Volume 15-3, Fall 2006
Conservative Treatment of Rotator Cuff Injuries - Jeffrey R. Bytomski, DO; Douglass Black, PT, DPT, SCS, ATC, LAT
Across all ages and activity levels, rotator cuff injuries are one of the most common causes of shoulder pain. The anatomy and biomechanics of the shoulder guide the history and physical exam toward the appropriate treatment of rotator cuff injuries. Rotator cuff tears are rare under the age of 40 unless accompanied by acute trauma. Throwing athletes are prone to rotator cuff injury from various causes of impingement (subacromial, internal, or secondary) and flexibility deficits, strength deficits, or both along the kinetic chain. Most rotator cuff injuries may be treated conservatively by using regimens of nonsteroidal anti-inflammatory drugs (NSAIDs), corticosteroid injections, and functional rehabilitation therapy. Injury prevention programs are essential for the long-term care of patients with rotator cuff disease, for primary prevention, and for prevention of recurrent injuries, unless a traumatically torn rotator cuff is present. Surgical management is reserved for refractory cases that have exhausted conservative measures.
Imaging in Evaluating the Rotator Cuff - Roger Lee Cothran, Jr., MD
Multiple modalities are available for imaging the shoulder, including radiography, arthrography, computed tomography (CT), CT arthrography, ultrasound (US), magnetic resonance (MR) imaging, and MR arthrography. Each of these modalities has advantages and disadvantages in the evaluation of shoulder structures. This article discusses imaging of the rotator cuff of the shoulder with a primary focus on evaluation by MR imaging and MR arthrography.
Rotator Cuff Injuries in the Contact Athlete - Jack F. Otteni, MD; Claude T. Moorman III, MD
Rotator cuff injuries in contact athletes are typically a result of a different mechanism than that seen with older patients or overhead athletes. This unique mechanism along with the extreme demands of these athletes presents special challenges to the surgeon. Special consideration should be given to in-season rehabilitation to allow the athlete to continue to compete if possible. When this is not possible, or for the out-of-season athlete with a rotator cuff injury requiring surgery, special consideration must be given to obtaining the strongest repair possible. The goal in all aspects of treatment is returning the athlete to full participation safely while minimizing recurrent injury or disability during the recovery process.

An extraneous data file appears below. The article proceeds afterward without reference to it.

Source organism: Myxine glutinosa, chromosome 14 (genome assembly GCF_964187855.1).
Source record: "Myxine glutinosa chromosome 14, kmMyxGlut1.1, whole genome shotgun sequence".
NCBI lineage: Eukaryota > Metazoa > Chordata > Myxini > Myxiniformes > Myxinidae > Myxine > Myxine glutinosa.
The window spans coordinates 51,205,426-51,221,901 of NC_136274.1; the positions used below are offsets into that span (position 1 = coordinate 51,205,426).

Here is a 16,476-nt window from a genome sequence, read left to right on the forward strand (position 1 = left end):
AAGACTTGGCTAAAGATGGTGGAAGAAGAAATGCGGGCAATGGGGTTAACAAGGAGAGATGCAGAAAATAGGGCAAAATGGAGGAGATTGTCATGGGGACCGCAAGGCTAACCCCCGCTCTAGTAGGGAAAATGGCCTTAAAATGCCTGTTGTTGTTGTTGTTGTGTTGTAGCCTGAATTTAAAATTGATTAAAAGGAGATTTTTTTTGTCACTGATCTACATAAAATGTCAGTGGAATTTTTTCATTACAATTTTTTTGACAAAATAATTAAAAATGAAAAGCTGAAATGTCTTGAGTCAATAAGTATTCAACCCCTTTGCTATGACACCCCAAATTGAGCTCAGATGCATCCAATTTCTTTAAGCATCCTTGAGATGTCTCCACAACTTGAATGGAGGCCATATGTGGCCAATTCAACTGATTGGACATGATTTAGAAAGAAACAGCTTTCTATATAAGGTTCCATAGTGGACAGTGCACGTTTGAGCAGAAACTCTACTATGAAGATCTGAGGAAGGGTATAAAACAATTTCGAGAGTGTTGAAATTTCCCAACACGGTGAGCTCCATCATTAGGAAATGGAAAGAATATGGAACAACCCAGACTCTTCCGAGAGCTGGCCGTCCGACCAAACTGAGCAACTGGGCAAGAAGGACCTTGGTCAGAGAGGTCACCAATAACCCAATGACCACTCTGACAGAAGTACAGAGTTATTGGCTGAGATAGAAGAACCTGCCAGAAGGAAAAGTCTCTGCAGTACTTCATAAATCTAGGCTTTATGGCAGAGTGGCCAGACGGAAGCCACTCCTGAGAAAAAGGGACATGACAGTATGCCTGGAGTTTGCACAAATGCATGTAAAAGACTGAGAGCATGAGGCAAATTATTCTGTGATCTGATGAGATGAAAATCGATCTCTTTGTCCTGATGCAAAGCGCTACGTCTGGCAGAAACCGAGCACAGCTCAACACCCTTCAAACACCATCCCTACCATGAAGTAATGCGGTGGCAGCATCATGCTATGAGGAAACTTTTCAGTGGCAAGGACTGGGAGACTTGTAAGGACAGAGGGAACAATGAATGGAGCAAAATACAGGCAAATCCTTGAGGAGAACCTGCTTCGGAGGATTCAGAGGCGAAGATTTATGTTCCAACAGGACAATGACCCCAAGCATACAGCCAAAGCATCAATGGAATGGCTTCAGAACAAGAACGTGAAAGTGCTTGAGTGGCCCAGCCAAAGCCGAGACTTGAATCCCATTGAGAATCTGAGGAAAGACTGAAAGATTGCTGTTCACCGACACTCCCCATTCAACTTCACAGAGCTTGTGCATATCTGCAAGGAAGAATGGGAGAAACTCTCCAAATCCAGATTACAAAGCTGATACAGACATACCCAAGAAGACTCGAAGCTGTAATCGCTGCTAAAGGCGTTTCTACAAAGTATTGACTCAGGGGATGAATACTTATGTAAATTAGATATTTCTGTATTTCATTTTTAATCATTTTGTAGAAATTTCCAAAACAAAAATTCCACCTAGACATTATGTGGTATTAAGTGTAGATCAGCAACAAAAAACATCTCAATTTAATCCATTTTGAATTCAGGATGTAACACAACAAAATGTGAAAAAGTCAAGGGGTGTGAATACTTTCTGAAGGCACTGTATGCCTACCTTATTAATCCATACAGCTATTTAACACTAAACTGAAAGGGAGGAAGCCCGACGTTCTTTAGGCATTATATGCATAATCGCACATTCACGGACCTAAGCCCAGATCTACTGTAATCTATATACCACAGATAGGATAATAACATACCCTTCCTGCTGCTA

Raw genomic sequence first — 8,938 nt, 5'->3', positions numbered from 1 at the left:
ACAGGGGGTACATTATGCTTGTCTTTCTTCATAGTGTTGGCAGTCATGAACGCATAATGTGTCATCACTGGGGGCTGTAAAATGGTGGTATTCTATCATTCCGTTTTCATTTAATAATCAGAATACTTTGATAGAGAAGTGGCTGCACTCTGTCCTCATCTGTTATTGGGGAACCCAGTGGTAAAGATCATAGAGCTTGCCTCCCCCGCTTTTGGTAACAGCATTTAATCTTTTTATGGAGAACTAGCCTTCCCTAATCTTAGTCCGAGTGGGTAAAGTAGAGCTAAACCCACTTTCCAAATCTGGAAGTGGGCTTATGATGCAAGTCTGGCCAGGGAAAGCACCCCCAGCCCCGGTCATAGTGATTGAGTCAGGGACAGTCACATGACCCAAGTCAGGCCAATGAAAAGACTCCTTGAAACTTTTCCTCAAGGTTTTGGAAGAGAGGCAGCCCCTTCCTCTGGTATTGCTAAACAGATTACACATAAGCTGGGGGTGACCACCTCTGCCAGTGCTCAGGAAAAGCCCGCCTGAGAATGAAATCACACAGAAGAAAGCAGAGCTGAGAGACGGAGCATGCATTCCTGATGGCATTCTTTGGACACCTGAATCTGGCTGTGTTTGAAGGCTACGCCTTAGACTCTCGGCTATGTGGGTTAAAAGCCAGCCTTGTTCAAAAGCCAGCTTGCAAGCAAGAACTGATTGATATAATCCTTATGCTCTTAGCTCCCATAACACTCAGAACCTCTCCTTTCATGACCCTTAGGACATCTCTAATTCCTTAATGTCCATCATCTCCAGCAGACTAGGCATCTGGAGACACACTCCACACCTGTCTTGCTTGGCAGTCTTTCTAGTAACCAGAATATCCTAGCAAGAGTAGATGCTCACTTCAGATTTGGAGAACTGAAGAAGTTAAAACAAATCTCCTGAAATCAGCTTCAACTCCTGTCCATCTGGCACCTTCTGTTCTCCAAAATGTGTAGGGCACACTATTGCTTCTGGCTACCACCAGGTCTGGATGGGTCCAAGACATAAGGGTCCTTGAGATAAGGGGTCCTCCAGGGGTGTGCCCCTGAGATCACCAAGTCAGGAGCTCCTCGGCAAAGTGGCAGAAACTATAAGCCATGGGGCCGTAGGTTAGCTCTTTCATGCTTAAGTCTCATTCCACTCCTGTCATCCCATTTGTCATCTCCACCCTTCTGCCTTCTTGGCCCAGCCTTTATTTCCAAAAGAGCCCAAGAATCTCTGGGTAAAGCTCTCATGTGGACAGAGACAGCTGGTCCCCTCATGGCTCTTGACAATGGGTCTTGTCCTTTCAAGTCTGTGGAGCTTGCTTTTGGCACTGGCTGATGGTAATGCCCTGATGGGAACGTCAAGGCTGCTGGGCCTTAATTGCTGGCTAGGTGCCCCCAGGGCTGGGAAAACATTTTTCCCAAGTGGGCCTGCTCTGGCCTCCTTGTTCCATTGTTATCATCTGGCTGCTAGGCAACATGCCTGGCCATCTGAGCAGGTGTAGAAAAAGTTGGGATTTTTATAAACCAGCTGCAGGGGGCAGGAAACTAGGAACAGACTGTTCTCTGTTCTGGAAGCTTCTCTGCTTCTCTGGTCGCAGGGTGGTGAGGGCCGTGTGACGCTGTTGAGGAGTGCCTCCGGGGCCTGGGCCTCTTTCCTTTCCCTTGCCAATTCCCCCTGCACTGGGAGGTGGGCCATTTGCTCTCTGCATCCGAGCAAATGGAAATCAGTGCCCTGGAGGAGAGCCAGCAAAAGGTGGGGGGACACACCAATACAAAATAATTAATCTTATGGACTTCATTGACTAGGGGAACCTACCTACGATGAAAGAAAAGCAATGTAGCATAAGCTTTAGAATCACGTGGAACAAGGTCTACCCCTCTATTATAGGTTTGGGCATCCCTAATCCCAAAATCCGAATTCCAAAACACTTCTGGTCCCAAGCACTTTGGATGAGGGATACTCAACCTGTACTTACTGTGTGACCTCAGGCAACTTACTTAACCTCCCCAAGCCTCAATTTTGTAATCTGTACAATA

Mini-Open Rotator Cuff Repair - George M. McCluskey III, MD; Bryce W. Gaunt, PT, SCS
Open shoulder procedures require a deltoid release for proper exposure. Arthroscopic techniques have progressed so that minimally invasive techniques give similar outcomes asmore formal open procedures with less risk of morbidity. Arthroscopically assisted open rotator cuff repair offers advantages over open procedures with some diagnostic and decompression performed with the arthroscope. The mini- open technique has more aspects of a cuff repair performed through the arthroscope leaving a few steps to be done open. The modern use of arthroscopic techniques for minimally invasive rotator cuff surgery coupled with advances in rehabilitation is discussed.
Technique for Arthroscopic Rotator Cuff Repair - Joseph Yu, MD; Laurence D. Higgins, MD; Claude T. Moorman III, MD
Modern arthroscopic tools and techniques have allowed surgeons to operate on a wide variety of injuries using procedures less invasive than traditional open methods. For shoulder surgery in general, and rotator cuff repairs specifically, methods now yield a similar footprint as open procedures with several advantages, including reduced tissue trauma, postoperative pain, swelling, and concern about the deltoid attachment, which should lead to good outcomes.
Demographics of High-Energy Mechanisms of Injury in the Kids Inpatient Database - Brian Leung, MD; Kenneth J. Koval, MD; Brian Carney, MD; Kevin F. Spratt, PhD